NCUA OKs First TIPs Charter; CU To Serve Insurance Agents
NW Preferred FCU, a 63-year-old credit union chartered to serve employees of Farmers Insurance, was granted the first industry-wide charter by NCUA last week, allowing it to serve more than 100,000 insurance professionals in Washington, Oregon and Idaho.
The new charter is the first TIP-for trade-wide, industry-wide or profession-wide-field of membership approved under NCUA's five-month-old FOM rules and is sure to be followed by other credit unions seeking to broaden their FOMs, while retaining a core common bond.
According to NCUA, there are at least nine other credit unions that have applied for a TIP charter, including American Airlines FCU and NW FCU, both of which have applied to serve the air transportation industries; Idaho State University FCU, which has asked to serve educators in six Idaho counties; CAWA FCU, which has requested permission to serve the automotive products and tire industries; Operating Engineers #3 FCU, which has applied to serve all union construction workers; and several that have applied to serve the health industry.
Tom Edwards, president of NW Preferred FCU, said the $93-million credit union sought the expanded FOM powers afforded by the TIP charter to help fuel growth, stuck at less than 4% last year and just 2% through the first three quarters this year.
The credit union, known until July as Northwest Farmers Insurance Group FCU, has been hampered by an FOM that encompasses Farmers Insurance employees and agents in Washington and Oregon, while the much larger $500-million Farmers Insurance Group FCU in the insurer's Los Angeles corporate headquarters serves employees and agents from the rest of the country. In addition, the corporate sponsor has slowed its hiring over the past 15 to 20 years because of greater use of technology and other reasons, thus limiting the growth potential for the credit union, according to Edwards.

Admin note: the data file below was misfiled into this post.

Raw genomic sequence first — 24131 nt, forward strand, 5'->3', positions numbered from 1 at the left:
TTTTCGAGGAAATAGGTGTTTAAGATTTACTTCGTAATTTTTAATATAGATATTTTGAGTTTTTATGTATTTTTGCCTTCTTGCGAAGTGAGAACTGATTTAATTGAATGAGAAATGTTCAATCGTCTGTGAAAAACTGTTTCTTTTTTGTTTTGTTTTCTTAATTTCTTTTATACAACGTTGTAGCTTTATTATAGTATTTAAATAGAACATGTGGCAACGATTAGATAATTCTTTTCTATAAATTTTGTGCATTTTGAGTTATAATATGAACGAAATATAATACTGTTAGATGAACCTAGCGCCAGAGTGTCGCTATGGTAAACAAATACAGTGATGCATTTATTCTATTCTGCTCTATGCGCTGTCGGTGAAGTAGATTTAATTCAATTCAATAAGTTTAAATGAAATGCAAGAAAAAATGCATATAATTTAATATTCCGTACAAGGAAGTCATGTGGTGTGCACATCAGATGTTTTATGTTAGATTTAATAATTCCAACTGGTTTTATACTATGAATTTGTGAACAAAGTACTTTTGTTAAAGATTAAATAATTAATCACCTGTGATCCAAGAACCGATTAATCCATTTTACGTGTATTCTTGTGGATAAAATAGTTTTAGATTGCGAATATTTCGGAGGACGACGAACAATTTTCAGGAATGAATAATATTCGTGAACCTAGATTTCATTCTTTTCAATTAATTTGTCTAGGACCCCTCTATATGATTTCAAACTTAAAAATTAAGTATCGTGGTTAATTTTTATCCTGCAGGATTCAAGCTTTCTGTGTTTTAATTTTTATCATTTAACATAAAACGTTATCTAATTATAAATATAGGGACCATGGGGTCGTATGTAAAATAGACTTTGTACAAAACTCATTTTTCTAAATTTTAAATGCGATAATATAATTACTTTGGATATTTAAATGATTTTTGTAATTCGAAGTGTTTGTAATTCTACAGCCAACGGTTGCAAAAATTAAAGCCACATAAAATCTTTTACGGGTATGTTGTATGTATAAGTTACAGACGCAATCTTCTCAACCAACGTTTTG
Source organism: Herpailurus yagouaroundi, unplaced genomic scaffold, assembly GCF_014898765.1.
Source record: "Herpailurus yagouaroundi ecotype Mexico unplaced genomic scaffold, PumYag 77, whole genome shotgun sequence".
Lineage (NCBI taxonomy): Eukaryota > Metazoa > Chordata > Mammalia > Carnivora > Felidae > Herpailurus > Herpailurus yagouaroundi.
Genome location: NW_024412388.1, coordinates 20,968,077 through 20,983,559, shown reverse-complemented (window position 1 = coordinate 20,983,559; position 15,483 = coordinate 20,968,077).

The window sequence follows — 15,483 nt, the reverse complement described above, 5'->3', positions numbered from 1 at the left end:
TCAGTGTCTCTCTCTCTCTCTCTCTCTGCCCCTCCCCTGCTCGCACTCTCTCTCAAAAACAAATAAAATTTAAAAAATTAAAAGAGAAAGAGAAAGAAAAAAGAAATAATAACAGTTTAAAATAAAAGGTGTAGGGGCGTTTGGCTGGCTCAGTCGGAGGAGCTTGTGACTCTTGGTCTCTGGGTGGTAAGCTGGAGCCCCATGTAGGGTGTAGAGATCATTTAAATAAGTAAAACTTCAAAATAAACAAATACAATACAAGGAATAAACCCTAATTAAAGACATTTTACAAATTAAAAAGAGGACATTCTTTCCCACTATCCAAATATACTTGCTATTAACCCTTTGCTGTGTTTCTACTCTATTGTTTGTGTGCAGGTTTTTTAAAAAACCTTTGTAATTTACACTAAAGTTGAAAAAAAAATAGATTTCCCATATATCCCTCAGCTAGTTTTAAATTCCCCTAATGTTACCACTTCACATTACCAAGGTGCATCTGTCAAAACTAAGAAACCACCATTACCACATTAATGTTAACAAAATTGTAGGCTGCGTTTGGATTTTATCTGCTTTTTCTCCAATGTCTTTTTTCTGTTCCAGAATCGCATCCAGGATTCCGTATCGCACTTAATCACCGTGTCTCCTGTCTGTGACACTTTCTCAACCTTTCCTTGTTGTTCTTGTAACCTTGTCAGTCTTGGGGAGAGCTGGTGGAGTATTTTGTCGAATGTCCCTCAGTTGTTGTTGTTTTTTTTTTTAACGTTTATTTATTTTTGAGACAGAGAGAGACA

NW Preferred which claims 7,800 members, also serves a small community of Stayton, Ore., which it picked up in a 1999 merger.
"We pretty much decided not to go the SEG route because it could create problems if it involved other insurance companies," said Edwards. "So when TIP came along it was really an ideal situation for us."
In moving to the insurance industry TIP field of membership, the board and management of the credit union wanted to stay within the insurance industry which they have grown to know and serve.
"As we've talked to a lot of insurance agents we've been told that there really isn't a financial institution that fits their needs," said Edwards. "They have unique small business needs and we've been serving those needs for 63 years."
While they plan to continue to focus on core services like auto and mortgage loans and deposit products, Edwards said NW Preferred will look at expanding to new services like small business loans or payroll or deposit services aimed at small insurance agencies.
The credit union expects to serve its expanded market through the CO-OP Network and by joining Financial Services Centers Cooperative, the shared branching network, which will give its members access to 80 branches in the three states. There are no immediate plans to add new branches.
The application process for NW Preferred took about four months to complete, according to Edwards, who was so confident the application would be approved he had the credit union name changed even before NCUA made its ruling. "As we read the new regulation it sounded like it fit with what we wanted to do," he explained.